Coronavirus causing deadly new fever in some children, UK study finds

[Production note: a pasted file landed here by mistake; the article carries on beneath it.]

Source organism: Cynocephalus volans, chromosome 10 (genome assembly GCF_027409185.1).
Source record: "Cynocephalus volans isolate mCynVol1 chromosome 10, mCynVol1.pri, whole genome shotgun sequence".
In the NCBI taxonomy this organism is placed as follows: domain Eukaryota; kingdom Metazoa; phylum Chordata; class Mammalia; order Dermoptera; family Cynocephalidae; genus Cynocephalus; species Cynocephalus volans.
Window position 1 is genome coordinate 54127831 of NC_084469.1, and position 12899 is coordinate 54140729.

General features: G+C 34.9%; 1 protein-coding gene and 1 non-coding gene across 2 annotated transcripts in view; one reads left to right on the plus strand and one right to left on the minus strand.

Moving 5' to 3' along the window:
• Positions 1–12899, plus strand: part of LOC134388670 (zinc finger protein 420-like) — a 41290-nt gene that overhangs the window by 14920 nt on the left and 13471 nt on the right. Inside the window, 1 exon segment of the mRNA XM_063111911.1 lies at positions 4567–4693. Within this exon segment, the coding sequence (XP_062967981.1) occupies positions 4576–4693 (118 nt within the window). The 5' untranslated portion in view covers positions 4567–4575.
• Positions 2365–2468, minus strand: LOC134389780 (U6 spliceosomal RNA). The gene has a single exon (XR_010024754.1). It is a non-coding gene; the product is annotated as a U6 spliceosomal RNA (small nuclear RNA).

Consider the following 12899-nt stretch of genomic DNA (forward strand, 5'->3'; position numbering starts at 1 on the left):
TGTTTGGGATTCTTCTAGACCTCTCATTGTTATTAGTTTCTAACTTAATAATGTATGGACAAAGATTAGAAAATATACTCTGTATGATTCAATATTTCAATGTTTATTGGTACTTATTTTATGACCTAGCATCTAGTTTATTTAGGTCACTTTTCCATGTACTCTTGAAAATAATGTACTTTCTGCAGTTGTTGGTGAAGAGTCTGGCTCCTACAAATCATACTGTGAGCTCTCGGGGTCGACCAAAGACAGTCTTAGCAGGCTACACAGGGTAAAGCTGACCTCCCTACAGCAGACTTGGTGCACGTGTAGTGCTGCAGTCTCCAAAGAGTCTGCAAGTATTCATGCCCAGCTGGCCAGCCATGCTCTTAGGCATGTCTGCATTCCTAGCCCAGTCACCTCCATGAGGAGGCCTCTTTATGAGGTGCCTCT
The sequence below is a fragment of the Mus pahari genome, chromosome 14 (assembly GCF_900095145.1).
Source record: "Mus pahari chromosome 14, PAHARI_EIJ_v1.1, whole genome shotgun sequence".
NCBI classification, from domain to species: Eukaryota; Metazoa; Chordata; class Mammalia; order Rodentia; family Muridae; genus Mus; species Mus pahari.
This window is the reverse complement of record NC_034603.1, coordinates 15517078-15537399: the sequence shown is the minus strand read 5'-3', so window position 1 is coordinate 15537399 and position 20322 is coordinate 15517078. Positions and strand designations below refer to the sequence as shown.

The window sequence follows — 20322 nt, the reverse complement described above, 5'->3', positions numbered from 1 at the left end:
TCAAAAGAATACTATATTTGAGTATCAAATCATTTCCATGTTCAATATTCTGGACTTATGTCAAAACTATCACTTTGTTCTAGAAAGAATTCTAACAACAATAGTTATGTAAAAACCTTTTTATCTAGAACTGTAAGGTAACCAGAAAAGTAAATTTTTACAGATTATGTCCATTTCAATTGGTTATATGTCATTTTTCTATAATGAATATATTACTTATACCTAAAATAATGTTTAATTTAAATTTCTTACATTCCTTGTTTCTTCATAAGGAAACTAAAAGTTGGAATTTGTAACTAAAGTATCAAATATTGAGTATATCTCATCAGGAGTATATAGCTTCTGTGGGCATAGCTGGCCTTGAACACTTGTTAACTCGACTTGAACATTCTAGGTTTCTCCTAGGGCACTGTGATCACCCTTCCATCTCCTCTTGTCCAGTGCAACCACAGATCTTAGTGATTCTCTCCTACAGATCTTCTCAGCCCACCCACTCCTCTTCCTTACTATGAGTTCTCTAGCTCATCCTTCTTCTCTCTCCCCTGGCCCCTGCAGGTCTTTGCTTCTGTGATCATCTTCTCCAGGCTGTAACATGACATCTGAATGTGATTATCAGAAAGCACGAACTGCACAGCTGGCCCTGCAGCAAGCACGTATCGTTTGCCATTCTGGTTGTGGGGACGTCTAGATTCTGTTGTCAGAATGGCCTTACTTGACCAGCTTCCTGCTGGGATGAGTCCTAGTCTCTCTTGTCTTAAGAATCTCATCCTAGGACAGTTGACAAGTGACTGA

The misuse of hydroxychloroquine can cause serious side effects and illness and even lead to death. It is also beneficial for your general health to maintain a balanced diet, stay well hydrated, exercise regularly and sleep well. The virus that cause COVID-19 spreads primarily through droplets generated when an infected person coughs, sneezes or speaks. People can also be infected by touching a contaminated surface and then their eyes, mouth or nose. To protect yourself, make sure you clean your hands frequently and thoroughly and avoid touching your eyes, mouth, and nose. If you have cough, fever, and difficulty breathing, seek medical care early – but call your health facility by telephone first. Frequent or excessive alcohol consumption can increase your risk of health problems. These substances can be poisonous if ingested and cause irritation and damage to your skin and eyes. Methanol, ethanol, and bleach are sometimes used in cleaning products to kill the virus on surfaces – however you should never drink them. Make sure you clean your hands frequently and thoroughly and avoid touching your eyes, mouth and nose. The best way to protect yourself against COVID-19 is by maintaining physical distance of at least 1 metre from others and frequently cleaning your hands. By doing this you eliminate viruses that may be on your hands and avoid infection that could occur by then touching your eyes, mouth, and nose. Bydoing this you eliminate viruses that may be on your hands and avoid infection that could occur by then touching your eyes, mouth, and nose. Thermal scanners are effective in detecting people who have developed a fever (i.e. have a higher than normal body temperature) because of infection with the new coronavirus. There is no evidence that regularly rinsing the nose with saline has protected people from infection with the new coronavirus. There is some limited evidence that regularly rinsing nose with saline can help people recover more quickly from the common cold. However, there is no evidence from the current outbreak that eating garlic has protected people from the new coronavirus. Coronavirus is 'manifesting' as a deadly new inflammatory syndrome in some children, a British study revealed yesterday.   Health Secretary Matt Hancock said last week that he was 'very worried' by an NHS alert over a serious autoimmune response. Seven of the eight were clinically obese and six were from Bame (black, Asian and minority ethnic) backgrounds. A common clinical feature was inflammation of the heart and blood vessels, which caused one child to have a 'giant coronary aneurysm' after being discharged.  ______________________________ Kawasaki disease is a condition that causes inflammation in the walls of the blood vessels and affects mostly children under five years old. The condition affects eight children out of every 100,000 and statistics show it is fatal in three per cent of cases that go untreated.  The symptoms of Kawasaki disease usually develop in three phases over a six-week period, according to advice on the NHS' website. The first signs are a fever and a rash in the first few weeks, followed by the eyes of children becoming red and swollen.  It can also cause the lips to dry up and crack, a sore throat, swollen lymph glands and the tongue to become red, the NHS warns.  The second phase of Kawasaki disease often causes symptoms such as abdominal pain, vomiting, diarrhoea, headaches, joint pain and jaundice.  In the third phase, symptoms tend to disappear but children 'may still have a lack of energy and become easily tired during this time'.   ______________________________ While all tested positive for virus antibodies, nearly all had tested negative for the active virus in swab tests while in hospital.  Scientists said this raised the possibility that the symptoms are part of a delayed immune response to the infection in children. The study, led by consultant paediatrician Dr Shelley Riphagen, said a further 12 children with similar symptoms have since been treated. Dr Jeremy Rossman, a virologist at the University of Kent, said the findings were 'very concerning'.   NHS England has sent an urgent alert to GPs warning that symptoms are similar to Kawasaki disease – a rare illness that triggers inflammation in the walls of the blood vessels. EXCLUSIVE By Jake Wallis Simons, Associate Global Editor Gemma Brown, 38, told MailOnline that her son, Bertie, was admitted to Worcestershire Royal hospital last month on his second birthday, when his temperature soared over 40C (104F) and his blotchy rash began to turn black. Doctors were initially baffled but a senior consultant eventually diagnosed the boy with the rare Kawasaki disease, a form of toxic shock syndrome which causes the body’s immune system to attack its own organs. But Bertie was not given a COVID-19 test, leaving both medics and his family in the dark about a possible link between Kawasaki disease and coronavirus. ‘I don’t know how the Government is going to prove there’s a link if they’re not testing patients,’ the mother-of-two from Droitwich Spa, Worcestershire, said. ‘Both attack your immune system and the whole family had been poorly with Covid symptoms before Bertie fell ill. ‘I was adamant that there was a link and was begging for a test, but they just told me that there was no need to test the under-fives.’ ‘He didn’t have any respiratory problems but he was put in a ward on his own and he was easily the most poorly child in the hospital. His temperature was dangerously high and they were monitoring him round the clock.’ Bertie, who was born very prematurely weighing only 1.5lb, has always had a weak immune system, making him susceptible to viruses.